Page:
Angiogenesis, or the growth of new blood vessels, is a normal process that is vital for development and wound healing. However, excessive expansion of blood vessels can lead to diseases such as wet age-related macular degeneration, cancer, and diabetes. Researchers at Tufts University have recently discovered ways to prevent harmful forms of angiogenesis through the analysis of a critical biological pathway. Galectin-3 is a carbohydrate-binding protein that is known to promote angiogenesis in the body, but the mechanism behind this relationship was previously unknown. Led by Dr. Noorjahan Panjwani, research has shown that galectin-3 promotes angiogenesis by binding to carbohydrate portions of integrin proteins. Through the understanding of this pathway and using mice as subjects, Dr. Panjwani and her colleagues have ascertained methods to target galectin-3 and prevent harmful angiogenesis. By either applying a galectin-3 inhibitor or preventing this protein from binding to integrins, the researchers were able to successfully disrupt the biological pathway and reduce angiogenesis in mice. Scientists are optimistic that these new results will be helpful for the future development of drug treatments that will reduce harmful angiogenesis in the human body. Brian Krawitz Staff Writer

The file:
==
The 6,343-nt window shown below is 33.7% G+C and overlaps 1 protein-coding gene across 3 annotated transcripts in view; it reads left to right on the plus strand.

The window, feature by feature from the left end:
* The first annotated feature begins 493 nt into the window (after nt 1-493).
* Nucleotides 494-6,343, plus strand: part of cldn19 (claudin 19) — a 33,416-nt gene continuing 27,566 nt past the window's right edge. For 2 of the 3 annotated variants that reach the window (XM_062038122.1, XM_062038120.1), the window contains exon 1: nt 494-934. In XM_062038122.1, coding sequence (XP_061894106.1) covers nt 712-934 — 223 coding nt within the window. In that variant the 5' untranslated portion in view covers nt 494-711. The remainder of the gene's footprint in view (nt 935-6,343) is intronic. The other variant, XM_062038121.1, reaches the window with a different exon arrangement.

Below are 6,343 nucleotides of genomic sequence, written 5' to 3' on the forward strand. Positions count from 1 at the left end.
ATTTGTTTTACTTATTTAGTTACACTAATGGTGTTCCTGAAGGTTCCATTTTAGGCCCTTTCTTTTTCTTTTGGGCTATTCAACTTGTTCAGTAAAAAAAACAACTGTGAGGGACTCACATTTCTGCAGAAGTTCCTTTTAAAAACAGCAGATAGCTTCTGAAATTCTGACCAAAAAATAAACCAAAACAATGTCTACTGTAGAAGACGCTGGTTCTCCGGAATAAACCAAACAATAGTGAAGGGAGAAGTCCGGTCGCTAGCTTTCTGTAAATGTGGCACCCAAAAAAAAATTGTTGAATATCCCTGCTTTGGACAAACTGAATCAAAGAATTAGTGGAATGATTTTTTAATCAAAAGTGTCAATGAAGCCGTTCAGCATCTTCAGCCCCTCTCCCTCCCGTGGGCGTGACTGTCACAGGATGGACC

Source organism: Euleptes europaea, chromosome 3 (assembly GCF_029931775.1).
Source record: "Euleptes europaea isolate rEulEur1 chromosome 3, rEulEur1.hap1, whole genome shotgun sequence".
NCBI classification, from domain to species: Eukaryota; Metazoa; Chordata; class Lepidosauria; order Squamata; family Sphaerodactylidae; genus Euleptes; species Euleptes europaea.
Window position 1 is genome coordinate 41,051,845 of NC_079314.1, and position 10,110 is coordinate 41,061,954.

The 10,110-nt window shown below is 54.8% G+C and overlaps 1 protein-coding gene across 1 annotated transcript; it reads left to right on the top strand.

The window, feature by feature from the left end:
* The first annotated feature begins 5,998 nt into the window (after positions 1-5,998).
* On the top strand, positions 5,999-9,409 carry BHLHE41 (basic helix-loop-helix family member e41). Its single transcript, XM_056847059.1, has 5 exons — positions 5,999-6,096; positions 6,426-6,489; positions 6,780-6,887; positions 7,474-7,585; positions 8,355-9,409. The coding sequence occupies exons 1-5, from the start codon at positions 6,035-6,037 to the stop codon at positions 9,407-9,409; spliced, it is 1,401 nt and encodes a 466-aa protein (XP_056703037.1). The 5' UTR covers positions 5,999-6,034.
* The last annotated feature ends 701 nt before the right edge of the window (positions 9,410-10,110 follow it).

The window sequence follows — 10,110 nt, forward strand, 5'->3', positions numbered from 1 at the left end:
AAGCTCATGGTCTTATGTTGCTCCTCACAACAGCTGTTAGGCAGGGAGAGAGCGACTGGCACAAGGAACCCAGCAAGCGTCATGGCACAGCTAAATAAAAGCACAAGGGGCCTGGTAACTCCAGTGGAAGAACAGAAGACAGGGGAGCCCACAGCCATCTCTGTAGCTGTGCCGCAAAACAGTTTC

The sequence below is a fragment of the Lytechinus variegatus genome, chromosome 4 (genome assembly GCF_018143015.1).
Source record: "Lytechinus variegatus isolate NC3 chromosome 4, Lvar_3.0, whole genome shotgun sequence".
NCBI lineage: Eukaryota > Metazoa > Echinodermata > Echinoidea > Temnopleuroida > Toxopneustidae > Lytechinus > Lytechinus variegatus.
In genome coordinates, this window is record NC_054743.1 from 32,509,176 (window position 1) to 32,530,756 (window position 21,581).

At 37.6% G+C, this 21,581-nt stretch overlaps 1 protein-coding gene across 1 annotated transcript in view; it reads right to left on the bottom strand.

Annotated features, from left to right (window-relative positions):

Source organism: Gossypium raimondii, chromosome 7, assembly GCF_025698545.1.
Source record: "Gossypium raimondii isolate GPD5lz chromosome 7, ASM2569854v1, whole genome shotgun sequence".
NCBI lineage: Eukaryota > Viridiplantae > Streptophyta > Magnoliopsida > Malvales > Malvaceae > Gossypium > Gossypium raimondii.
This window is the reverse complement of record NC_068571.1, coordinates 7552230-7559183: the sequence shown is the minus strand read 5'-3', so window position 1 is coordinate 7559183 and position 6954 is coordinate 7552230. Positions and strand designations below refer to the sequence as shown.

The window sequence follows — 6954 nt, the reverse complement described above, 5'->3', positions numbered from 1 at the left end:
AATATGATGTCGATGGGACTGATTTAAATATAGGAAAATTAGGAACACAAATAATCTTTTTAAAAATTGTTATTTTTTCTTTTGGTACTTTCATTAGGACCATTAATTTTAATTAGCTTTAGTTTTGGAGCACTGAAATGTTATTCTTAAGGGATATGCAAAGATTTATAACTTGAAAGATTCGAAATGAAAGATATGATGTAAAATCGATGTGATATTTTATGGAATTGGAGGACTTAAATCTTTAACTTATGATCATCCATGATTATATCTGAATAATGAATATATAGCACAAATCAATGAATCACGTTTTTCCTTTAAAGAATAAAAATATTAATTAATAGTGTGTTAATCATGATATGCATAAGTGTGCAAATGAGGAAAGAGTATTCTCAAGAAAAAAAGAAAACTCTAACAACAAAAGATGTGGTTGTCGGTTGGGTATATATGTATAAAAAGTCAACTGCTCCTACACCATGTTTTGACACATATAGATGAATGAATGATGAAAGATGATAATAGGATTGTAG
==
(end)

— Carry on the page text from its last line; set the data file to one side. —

Possible step toward preventing Wet Macular Degeneration discovered.
- by Dr. Paul Krawitz
- 24 August, 2010